Ying Ma spoke to students at the University of California at Berkeley about immigration policy on April 11, 2018. The topics covered include chain migration, amnesty, President Donald Trump’s immigration reform proposals, building a wall on the U.S. southern border, and Ying’s personal immigration experience.
The speech was sponsored by the Clare Boothe Luce Policy Institute, a national organization that prepares young women for effective leadership and promotes leading conservative women.
A lively Q&A session followed the speech. It can be viewed here.
When Trump got on the stage at CPAC, he talked about a wide range of issues, including his hair, CPAC’s perception of him as insufficiently conservative during the presidential election of 2016, his administration’s accomplishments (regulatory reform, tax cuts, and confirming Justice Neil Gorsuch for the Supreme Court), the recent massacre in Parkland, Fla., and the need to defend Americans from violent criminals and reform the immigration system.
But about an hour into the president’s speech, he still had not said anything about the sanctions on North Korea.
Then President Trump did “The Snake.”
Just like at a concert, the rock star was doing this by request. As the president recounted, “When I walked in today….I had five people outside say, ‘Could you do “The Snake”?'”
Ying Ma appeared on “Tucker Carlson Tonight” to discuss China’s long-term strategic challenge to the United States, and how America has taken its eyes off weighty issues like China while being distracted by the Russia investigation into President Donald Trump.
Right before the New Year, the New York Times breathlessly reported that the drunken revelations of a former Trump campaign foreign policy aide to an Australian diplomat in May 2016 prompted the FBI to open an investigation into the campaign’s Russia ties.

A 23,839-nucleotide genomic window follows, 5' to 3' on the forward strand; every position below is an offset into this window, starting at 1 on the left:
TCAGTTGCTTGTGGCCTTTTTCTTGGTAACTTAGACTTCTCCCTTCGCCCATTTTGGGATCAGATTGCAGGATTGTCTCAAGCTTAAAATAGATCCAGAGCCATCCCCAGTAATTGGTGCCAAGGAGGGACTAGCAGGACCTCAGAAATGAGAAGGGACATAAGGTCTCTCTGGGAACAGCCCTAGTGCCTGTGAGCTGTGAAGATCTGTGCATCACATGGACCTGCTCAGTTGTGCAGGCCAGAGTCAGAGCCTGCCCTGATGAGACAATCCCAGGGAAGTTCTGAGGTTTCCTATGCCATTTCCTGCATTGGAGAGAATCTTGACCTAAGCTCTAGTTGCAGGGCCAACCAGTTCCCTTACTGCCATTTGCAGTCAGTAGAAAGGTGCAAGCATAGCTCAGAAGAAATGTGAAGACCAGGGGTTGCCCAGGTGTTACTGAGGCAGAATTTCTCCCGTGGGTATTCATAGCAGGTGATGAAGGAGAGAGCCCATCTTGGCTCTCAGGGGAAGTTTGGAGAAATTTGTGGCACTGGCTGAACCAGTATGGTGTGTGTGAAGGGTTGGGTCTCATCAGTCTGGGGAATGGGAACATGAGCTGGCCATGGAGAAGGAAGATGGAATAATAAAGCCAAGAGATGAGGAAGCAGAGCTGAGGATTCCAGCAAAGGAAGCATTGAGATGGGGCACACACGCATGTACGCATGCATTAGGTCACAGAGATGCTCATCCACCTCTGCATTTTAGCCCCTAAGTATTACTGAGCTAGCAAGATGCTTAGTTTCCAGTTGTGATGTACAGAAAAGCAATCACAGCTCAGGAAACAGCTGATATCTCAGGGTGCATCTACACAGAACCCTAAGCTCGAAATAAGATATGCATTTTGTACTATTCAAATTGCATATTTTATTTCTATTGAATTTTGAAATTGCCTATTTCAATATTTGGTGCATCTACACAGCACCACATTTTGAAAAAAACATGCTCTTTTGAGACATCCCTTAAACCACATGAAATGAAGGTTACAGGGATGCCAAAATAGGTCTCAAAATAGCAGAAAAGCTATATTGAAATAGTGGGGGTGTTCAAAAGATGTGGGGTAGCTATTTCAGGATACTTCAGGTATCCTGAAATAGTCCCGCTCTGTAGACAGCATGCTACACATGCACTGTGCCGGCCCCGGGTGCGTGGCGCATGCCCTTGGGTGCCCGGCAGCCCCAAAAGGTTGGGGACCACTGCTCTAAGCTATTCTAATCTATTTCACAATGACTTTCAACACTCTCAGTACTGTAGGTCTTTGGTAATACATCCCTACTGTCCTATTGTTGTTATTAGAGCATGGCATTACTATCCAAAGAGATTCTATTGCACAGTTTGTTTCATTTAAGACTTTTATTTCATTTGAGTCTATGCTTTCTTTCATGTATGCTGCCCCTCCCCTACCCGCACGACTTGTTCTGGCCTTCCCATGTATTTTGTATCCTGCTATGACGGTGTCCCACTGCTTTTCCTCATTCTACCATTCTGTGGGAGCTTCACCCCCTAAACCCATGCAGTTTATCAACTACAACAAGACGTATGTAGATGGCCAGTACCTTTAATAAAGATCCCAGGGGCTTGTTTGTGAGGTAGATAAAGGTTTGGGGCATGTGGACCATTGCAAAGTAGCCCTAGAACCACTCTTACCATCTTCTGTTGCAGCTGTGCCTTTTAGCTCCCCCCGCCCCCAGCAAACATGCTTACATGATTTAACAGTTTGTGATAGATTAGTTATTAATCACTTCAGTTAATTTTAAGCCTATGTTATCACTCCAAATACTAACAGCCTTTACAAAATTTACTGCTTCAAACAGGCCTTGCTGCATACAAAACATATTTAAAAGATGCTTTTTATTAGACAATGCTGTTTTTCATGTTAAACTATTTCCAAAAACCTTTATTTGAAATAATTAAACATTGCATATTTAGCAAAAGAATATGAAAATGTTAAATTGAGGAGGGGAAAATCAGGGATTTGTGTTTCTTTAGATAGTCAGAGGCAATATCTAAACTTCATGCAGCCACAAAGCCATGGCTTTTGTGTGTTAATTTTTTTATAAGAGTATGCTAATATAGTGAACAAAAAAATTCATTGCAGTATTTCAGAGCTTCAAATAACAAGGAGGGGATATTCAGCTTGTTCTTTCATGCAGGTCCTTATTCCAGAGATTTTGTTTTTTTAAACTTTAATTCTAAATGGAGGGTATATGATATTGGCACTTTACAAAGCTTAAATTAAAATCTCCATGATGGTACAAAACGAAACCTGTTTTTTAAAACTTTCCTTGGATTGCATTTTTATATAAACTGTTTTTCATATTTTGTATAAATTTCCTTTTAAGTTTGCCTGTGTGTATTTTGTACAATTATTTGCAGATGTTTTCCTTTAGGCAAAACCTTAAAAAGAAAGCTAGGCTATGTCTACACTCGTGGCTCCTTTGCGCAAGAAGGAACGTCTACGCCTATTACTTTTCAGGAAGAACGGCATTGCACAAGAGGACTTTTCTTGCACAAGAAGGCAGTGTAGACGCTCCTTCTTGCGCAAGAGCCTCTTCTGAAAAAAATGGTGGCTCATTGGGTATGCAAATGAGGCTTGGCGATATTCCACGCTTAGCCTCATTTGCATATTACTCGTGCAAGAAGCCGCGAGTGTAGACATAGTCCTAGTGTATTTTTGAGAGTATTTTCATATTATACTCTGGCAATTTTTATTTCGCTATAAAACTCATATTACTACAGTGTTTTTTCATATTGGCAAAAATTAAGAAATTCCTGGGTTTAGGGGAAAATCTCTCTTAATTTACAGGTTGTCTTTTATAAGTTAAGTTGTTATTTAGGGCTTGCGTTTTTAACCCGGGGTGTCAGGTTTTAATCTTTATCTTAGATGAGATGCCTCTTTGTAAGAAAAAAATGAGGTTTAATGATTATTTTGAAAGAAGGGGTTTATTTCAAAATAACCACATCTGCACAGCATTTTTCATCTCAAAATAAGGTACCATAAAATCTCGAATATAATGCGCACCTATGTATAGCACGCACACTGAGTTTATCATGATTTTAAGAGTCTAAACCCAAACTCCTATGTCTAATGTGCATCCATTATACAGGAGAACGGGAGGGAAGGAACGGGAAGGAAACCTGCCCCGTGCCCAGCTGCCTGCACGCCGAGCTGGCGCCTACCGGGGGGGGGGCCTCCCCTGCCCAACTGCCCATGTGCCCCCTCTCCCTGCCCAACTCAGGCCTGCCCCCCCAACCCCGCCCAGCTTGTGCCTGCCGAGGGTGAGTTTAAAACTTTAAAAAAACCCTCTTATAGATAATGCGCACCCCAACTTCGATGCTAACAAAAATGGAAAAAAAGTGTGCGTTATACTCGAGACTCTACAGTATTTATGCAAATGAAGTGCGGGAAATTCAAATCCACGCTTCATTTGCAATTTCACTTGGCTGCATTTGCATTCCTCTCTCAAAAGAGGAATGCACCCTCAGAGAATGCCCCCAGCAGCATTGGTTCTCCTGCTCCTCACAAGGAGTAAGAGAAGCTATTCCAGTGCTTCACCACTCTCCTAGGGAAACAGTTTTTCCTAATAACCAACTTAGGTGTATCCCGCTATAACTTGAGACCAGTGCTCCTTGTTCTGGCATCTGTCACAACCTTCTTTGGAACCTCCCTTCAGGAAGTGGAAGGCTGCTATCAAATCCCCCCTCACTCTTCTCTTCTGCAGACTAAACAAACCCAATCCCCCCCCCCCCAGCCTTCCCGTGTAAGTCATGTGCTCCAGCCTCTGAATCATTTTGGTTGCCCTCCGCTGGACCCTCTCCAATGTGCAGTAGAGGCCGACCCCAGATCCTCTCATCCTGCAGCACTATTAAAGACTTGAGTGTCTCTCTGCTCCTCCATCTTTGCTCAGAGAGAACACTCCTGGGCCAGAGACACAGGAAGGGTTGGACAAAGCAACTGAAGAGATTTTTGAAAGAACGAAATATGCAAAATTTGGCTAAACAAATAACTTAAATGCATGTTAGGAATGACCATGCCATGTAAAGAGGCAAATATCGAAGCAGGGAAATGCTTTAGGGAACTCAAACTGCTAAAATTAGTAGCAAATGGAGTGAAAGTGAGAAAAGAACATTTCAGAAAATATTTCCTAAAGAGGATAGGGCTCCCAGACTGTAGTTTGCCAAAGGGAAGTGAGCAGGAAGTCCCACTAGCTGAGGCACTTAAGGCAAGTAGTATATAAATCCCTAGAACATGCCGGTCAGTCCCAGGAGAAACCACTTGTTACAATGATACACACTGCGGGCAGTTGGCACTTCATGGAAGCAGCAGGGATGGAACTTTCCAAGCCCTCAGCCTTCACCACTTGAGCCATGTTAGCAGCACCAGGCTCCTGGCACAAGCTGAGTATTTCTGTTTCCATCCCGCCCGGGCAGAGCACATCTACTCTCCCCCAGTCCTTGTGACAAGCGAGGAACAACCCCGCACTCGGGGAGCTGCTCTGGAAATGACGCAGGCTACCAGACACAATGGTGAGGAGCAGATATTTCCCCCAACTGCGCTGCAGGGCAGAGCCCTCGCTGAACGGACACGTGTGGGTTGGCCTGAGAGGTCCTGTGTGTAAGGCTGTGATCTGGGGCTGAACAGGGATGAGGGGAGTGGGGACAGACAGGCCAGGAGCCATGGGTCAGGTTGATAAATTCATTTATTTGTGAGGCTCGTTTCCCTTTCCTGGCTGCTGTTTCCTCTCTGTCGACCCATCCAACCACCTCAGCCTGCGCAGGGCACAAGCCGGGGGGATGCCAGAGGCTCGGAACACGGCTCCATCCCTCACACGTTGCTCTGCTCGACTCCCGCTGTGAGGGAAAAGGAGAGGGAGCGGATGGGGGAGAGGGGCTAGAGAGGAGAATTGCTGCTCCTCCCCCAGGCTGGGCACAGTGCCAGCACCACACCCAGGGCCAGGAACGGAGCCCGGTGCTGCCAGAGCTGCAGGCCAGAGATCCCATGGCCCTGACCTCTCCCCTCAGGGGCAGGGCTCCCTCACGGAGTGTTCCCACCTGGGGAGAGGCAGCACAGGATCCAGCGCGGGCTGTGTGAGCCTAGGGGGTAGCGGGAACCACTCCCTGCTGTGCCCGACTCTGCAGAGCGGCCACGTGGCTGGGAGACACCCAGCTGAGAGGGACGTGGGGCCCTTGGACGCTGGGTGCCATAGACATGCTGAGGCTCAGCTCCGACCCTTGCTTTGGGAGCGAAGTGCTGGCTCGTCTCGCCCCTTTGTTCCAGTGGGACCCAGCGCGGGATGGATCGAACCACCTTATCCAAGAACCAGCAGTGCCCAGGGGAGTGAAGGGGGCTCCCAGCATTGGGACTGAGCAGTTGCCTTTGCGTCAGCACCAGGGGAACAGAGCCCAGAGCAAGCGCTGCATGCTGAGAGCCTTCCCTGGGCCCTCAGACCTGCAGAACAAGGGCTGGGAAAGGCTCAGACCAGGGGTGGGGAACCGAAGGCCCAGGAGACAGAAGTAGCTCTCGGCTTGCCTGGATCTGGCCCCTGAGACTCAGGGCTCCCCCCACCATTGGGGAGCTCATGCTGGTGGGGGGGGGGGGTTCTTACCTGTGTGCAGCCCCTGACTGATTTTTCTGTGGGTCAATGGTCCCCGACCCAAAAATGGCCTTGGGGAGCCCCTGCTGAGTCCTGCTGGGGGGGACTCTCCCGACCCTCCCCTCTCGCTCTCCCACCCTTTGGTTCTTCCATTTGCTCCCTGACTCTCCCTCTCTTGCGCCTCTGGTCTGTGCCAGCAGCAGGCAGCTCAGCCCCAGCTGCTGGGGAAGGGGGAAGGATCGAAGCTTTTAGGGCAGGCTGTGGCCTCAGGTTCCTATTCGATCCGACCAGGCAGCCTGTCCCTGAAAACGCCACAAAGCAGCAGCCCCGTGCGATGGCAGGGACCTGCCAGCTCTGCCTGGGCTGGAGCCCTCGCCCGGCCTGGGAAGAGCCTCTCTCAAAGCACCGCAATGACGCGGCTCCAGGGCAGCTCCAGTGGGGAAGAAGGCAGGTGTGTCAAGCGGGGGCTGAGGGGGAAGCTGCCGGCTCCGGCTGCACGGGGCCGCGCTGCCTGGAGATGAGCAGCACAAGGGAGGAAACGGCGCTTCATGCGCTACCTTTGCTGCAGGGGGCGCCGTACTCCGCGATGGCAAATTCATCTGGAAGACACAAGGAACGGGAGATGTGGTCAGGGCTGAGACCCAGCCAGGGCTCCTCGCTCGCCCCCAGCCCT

The Times story has already been exposed as full of holes and contradictions. It is the latest indication that the mainstream media routinely hypes any bad news, real or imagined, for President Trump in the Russia probe.
Just as disturbing, those who disseminate and explain the news continue to lack a basic understanding of the context and nature of Trump’s unconventional political campaign and often assume that the chaos, lack of organization, and opportunism that existed is synonymous with nefariousness, conspiracy, or broader illegality.
As the country awaits the final verdict of special counsel Robert Mueller’s investigation, other common misperceptions deserve closer examination.
Last week, President Trump presented his national security strategy to the country, and outlined a crucial distinction from his two predecessors.
“We do not seek to impose our way of life on anyone,” Trump declared, “but we will champion [American] values without apology.”
While Trump is not interested in former President George W. Bush’s interventionism in the Middle East or promises of ending tyranny in the 21st century, he also rejects former President Barack Obama’s endless apologies to foreign audiences and penchant for “leading from behind.”
To many foreign policy commentators, the president’s foreign policy outlook indicates a total lack of interest in human rights. For Trump, “America First” means “America will lead again,” and that leadership is not value-neutral.
Against conventional wisdom, the Trump administration has revealed in its first year a willingness to advocate on behalf of human dignity, even if in a different fashion from previous administrations.
In the humidity of late summer, I walked into the master practitioner’s office in Hong Kong.
He was a distinguished doctor of Chinese medicine, who counted movie stars such as Jackie Chan, Mark Wahlberg, and others as former patients. He was also a well-respected martial arts master, whose lineage intertwined with that of the legendary Bruce Lee.
I was visiting from Washington, D.C., and was seeking martial arts instruction and medical treatment.
Back home, blaring news headlines provided daily reminders of China’s growing political and economic power, while talking heads and policy types regularly pontificated about a future in which China might displace U.S. global leadership.
Rising global influence was now China’s new bragging right. In the office of the master practitioner, however, a quieter commodity prevailed — traditional Chinese culture.